The debate will rage for days about his win but for all his detractors, it’s worth remembering a simple truth – Shaun White has done a lot for snowboarding – and he did so again last night. The finals couldn’t have brought more drama if they’d been scripted for a Hollywood blockbuster (don’t rule that out happening sometime in the future). Today we wake to a world awash with talk of snowboarding.

In an age where the sport’s popularity is on the wane (and it is, just look at the figures), this is a very good thing.

Last night again proved if it’s spectacle you want, Shaun White plays a mighty good lead. The Olympic final was an epic rollercoaster with a deserved winner in the end. Like him or loathe him, snowboarding is better for having Shaun White.

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Olympic news: Katie Ormerod shatters heel just before Olympics

Very sad news out of PyeongChang today as we learn Katie Ormerod – one of the best UK chances for an Olympic medal this year – has been ruled out of the Games after suffering a severely fractured heel in training.

Mike Hay, Team GB Chef de Mission said: “We are deeply sorry for Katie and her fellow snowboarders who have lost a valued member of their close-knit team. She is a world class competitor across both disciplines and we are desperately disappointed for her.  From everyone at Team GB we wish her all the best for her recovery.”

We wish her all the best for speedy recovery.

Read the full story at



Olympic news: La Plagne has more Olympic competitors than any French resort

Unless you’ve been living under a rock the last couple of months, you’ll have no doubt noticed the biggest event in the wintersports calendar is now almost upon us. We are, of course, referring to the global spectacle that is the Winter Olympic Games, taking place this year in South Korea.

Top athletes from around the world will converge in PyeongChang in the North of the country from 9th to 25th February. As one would expect from a strong Alpine nation, the French team too will be in attendance – including many athletes hailing from the resort of La Plagne.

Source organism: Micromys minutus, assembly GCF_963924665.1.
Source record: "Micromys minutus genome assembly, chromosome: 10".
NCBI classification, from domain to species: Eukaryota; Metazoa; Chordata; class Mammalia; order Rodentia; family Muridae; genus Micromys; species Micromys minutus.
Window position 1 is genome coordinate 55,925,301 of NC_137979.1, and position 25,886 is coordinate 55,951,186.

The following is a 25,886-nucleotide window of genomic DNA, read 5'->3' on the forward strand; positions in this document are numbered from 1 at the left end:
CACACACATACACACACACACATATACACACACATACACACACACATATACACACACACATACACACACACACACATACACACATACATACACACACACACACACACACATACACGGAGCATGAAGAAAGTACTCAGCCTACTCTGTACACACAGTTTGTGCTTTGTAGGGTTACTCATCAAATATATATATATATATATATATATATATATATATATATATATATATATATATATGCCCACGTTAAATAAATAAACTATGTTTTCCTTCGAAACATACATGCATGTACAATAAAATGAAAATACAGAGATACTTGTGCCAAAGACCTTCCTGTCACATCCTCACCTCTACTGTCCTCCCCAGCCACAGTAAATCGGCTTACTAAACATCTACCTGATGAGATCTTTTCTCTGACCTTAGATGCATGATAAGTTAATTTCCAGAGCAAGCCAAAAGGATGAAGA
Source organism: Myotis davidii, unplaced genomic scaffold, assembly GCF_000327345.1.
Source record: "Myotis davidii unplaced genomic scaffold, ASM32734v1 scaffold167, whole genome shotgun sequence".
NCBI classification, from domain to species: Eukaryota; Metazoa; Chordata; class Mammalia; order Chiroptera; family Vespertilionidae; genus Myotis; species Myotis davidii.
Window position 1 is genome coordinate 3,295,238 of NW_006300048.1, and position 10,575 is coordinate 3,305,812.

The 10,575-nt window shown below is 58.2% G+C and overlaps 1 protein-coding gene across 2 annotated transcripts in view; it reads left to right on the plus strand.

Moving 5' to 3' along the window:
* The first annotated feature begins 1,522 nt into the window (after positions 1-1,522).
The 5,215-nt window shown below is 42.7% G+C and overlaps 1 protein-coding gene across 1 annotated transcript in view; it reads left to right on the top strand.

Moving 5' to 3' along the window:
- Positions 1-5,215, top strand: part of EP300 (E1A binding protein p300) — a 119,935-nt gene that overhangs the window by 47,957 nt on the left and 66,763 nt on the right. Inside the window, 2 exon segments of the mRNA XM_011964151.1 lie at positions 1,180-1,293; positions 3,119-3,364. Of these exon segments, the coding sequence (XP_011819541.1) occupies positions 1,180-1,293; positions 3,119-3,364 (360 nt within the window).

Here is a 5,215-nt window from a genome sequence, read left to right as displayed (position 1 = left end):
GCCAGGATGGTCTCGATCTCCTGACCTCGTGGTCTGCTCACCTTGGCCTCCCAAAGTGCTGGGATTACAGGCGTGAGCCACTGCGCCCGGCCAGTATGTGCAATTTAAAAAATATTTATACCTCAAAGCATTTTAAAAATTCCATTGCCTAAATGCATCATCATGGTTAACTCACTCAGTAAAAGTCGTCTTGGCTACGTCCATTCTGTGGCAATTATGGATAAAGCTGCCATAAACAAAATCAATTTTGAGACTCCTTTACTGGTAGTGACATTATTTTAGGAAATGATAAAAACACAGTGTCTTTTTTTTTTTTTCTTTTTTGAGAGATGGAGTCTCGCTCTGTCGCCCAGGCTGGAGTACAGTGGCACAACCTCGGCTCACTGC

It’s fitting that an ex-Olympic venue like La Plagne should have a sizeable entry field (the resort was part of the ’92 Albertville Games) but it’s perhaps a little surprising to learn that this year the area will be fielding more Olympic athletes than any other French ski resort. Entrants include top French competitors in Bobsleigh, Alpine Skiing, Ski Half-pipe and Ski Slopestyle. But who are they and – perhaps more importantly – what threat do they pose to our Brit team? As we’re based in La Plagne this year, we decided to take a closer look at a who’s who of the riders from our little corner of the world.



Antoine Adelisse | Ski Slopestyle | © PyeongChang 2018Antoine Adelisse – Men’s Ski Slopestyle

Adelisse skies for the Club des Sports in La Plagne and first began skiing aged five for the Alpine section. He switched aged 12 to concentrate on freestyle, making his debut in 2012 at an event in Finland. He competes in Slopestyle and Big Air but will be concentrating on only Slopestyle in PyeongChang. His form has been improving recently going from a season-best 45th in 2015/16 to a 5th place last year. The 21 year old earned a respectable 27th last time in Sochi but will surely be looking to improve on that this year.

Up against: James “Woodsy” Woods, Tyler Harding



Loic Costerg | Bobsleigh | © PyeongChang 2018Loic Costerg – Men’s 4-man Bobsleigh